Old railroad bondsgreenspun.com : LUSENET : Central of Georgia Railway Historical Soc : One Thread
I found a old "STATE OF ALABAMA" Eight per cent Bond in my grandmother attic. It was issued to The Montgomery & Eufaula Rail-Road Company. It was issued in 1870. Does it have any value?
-- Michael Shanks (Dalmtions@aol.com), November 25, 1999
Iam looking for Dayton Mighigan railroad bonds. Please e-mail at email@example.com or call 541-944-1608 thank you monica
-- monica knapp (firstname.lastname@example.org), April 02, 2004.
I found my copy of Cox's STOCKS AND BONDS OF NORTH AMERICAN RAILROADS.
He lists a bond such as you describe under Alabama, State of (in aid of Montgomery & Eufala RR), ALA-427-B-40 in, Bond, $1000, 8% coupon, 1870-1900, black, AL, by Ben, train r-l under bridge, horizontal format, green overprint...$150.
-- William Bryk (email@example.com), January 04, 2004.
Go to the Coxrail site. He doesn't buy and sell obsolescent railroad securities. He has compiled a superb research catalogue of them and is working on a second edition. He ought to have a listing for the M&E. It probably went bust during Reconstruction, but I can't say for sure. Check it at Coxrail.
-- William Bryk (firstname.lastname@example.org), December 09, 2003.
Iam interested in old bonds because I found a lamp and on it is a Forte Wayne and Southern railroad Co. It looks to be a $3.00 pay to the bearer on demand note dated 1854. It also has signatures,the President at that time, Martin Vanburen. It also has been signed in pencil. It also has been numbered,What could it be worth if it is the real thing?
-- Elaine Ellis (bankersroll64@ aol.com), March 30, 2003.
I truly have no idea what the value of your Montgomery and Eufaula Railroad bond would be worth. Perhaps one way of finding out would be to go to the e-bay auction site and check out the going prices for other items of this nature. I watch e-bay quite regularly for Central of Georgia Railroad relics and have seen some items that were quite old being offered for sale. I can't say I can remember seeing anything from 1870. As info the M&E became part of the Central of Georgia in the early 1900's. Later on the Central of Georgia was bought out by Southern Railway and through mergers Southern Railway became Norfolk Southern in the early 1980's. Unfortunately the M&E line from Eufaula to Montgomery has been abandoned and for the most part the rails have been taken up. There are still remnants left in places. The segment from Eufaula to Union Springs was abandoned in the 1960's and the line from Union Springs to Montgomery was abandoned in the mid 1980's. I served as Agent of the Eufaula agency of Norfolk Southern from 1983 until 1985. At that time we still used part of the M&E to serve a chip mill on the outskirts of town. The chip mill has since closed and no part of the M&E is in use in Eufaula. One of the last functions of the line from Eufaula to Union Springs was to store boxcars taken out of service. At one time there was about 1000 boxcars stored on this line. Almost 10 miles worth. Kudzu vines (a fast growing vine native to this area) would literally cover the cars during spring/summer then die during the winter months turning dark and dry. The vines would cover the cars so completely that you couldn't see them.......only the outlines of boxcars covered in kudzu. As they would die and dry out, they would become fire hazards. Nearby forest fires would spread to the cars and with the kudzu as fuel, many cars burnt down to a shell. Some of these cars had wood floors which added further fuel. About 30-40 of these cars "burnt up", some so bad it was hard to get car numbers from them, and had to be gingerly towed to a siding in Georgetown GA and scrapped on the spot. Fire is what brought about moving them off the line and to the scrapper in the first place. There were a number a small wooden trestles located on the line and some of the cars sat on these trestles. During one of these forest fires one of the trestles caught fire. As luck would have it, a track foreman happened to be riding by with a group of track workers and spotted it before it got out of control and was able to put it out. The railroad was faced with this happening again and perhaps having a trestle burn out with a 1000 or so boxcars on the other side. The line from Union Springs had long been taken up so the cars couldn't be gotten to from that end. The cars that didn't burn were all sent to a scrap yard in East Point GA........after they were made road ready, which brought about another problem. Here again they were older cars and many of them had old style friction bearings rather than roller bearings. Someone with obvious railroad experience knew that there was a piece of brass that sat between the axle and the truck assembly to help disapate the heat generated by this older style of bearings. This "someone" had slipped the brass out (you can do this with a standard hydraulic jack since all you need to do is get the tension off the bearing......you don't have to lift up the entire care or lift one end off the track) on about 1000 bearings. The shop forces had to put brass plates back into every bearing that was missing them so they could make the trip to the scrapper. It was quite an ordeal. We moved them from Eufaula in cuts of 50 and would await notification from mechanical forces in Atlanta before moving a cut out. They would let the scrapper get through with 50 of them before sending them 50 more.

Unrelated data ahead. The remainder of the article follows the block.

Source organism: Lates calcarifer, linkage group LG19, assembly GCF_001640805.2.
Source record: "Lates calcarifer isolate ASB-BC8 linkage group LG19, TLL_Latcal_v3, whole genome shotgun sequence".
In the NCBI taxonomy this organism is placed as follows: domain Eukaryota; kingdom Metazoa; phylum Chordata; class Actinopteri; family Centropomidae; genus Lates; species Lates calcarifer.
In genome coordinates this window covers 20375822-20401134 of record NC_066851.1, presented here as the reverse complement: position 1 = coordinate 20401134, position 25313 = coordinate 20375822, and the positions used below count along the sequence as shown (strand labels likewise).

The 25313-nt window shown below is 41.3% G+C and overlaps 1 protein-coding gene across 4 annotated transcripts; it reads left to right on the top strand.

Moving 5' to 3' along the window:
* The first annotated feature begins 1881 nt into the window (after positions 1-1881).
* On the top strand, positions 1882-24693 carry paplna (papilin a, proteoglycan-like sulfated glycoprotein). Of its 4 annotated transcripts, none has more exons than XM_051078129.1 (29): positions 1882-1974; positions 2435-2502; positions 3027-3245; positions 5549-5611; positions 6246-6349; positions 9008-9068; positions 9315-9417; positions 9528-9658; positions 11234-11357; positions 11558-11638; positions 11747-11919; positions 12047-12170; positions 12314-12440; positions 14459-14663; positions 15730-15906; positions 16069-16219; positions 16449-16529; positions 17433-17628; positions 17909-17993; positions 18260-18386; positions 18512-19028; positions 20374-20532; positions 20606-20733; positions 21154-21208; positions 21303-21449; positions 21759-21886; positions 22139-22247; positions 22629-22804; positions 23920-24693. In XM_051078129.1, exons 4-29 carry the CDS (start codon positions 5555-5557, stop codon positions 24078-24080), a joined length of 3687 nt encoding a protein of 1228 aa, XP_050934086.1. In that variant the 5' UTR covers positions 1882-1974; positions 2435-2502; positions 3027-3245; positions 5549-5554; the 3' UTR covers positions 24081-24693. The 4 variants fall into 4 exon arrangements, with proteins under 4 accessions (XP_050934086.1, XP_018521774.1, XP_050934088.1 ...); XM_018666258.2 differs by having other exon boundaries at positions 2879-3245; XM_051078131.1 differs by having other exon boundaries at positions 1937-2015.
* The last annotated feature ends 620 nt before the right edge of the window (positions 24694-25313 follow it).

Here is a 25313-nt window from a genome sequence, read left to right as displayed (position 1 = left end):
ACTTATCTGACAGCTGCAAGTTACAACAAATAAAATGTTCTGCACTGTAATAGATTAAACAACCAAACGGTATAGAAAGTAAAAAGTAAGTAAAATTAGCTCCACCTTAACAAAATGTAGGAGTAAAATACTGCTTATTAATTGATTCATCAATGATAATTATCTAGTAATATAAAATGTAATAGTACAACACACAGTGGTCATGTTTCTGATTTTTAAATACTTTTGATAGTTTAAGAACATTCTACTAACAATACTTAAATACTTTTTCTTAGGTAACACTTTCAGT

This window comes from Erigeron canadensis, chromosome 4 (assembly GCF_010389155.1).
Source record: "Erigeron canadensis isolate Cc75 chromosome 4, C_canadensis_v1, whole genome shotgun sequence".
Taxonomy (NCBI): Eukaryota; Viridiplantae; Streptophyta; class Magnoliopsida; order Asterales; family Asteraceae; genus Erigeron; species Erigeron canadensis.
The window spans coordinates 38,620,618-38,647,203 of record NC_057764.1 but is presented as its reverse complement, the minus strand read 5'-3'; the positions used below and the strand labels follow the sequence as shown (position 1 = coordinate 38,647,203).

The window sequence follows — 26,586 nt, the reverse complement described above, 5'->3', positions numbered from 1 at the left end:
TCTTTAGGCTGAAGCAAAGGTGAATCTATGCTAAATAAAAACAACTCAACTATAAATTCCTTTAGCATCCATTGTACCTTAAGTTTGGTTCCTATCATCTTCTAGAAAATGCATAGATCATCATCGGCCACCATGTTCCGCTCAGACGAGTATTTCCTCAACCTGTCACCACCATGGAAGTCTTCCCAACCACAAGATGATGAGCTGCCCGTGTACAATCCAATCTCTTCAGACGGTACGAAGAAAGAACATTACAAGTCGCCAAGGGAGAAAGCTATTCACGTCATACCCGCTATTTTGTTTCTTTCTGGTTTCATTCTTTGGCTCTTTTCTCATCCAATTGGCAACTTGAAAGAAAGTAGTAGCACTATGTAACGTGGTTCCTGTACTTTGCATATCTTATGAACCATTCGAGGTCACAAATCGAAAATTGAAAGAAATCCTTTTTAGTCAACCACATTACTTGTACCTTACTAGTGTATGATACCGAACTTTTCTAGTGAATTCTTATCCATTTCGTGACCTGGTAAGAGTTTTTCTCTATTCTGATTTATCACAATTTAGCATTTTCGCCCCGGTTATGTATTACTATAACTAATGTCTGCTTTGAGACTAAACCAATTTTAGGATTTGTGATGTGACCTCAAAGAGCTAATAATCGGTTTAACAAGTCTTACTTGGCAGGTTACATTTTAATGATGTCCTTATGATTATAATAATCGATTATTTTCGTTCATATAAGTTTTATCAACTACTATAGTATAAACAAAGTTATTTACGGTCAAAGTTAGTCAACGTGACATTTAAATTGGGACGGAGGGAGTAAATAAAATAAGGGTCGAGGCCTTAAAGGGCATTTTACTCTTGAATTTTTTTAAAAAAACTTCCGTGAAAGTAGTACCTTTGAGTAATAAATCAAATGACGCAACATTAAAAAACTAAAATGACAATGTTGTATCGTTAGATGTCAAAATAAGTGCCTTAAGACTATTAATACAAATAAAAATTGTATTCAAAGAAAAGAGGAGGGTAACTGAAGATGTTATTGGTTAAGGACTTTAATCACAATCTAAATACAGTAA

I know I veered far from the original question but back to the bond, if it is uncancelled, you may want to let a stock broker look at it. There is always a chance it may be worth something. If it isn't worth anything from the angle of a bond maturing, perhaps someone on this board can give you an idea of what it would be worth to a collector.
Bryan Smith Columbia Alabama
-- Bryan Smith (email@example.com), November 25, 1999.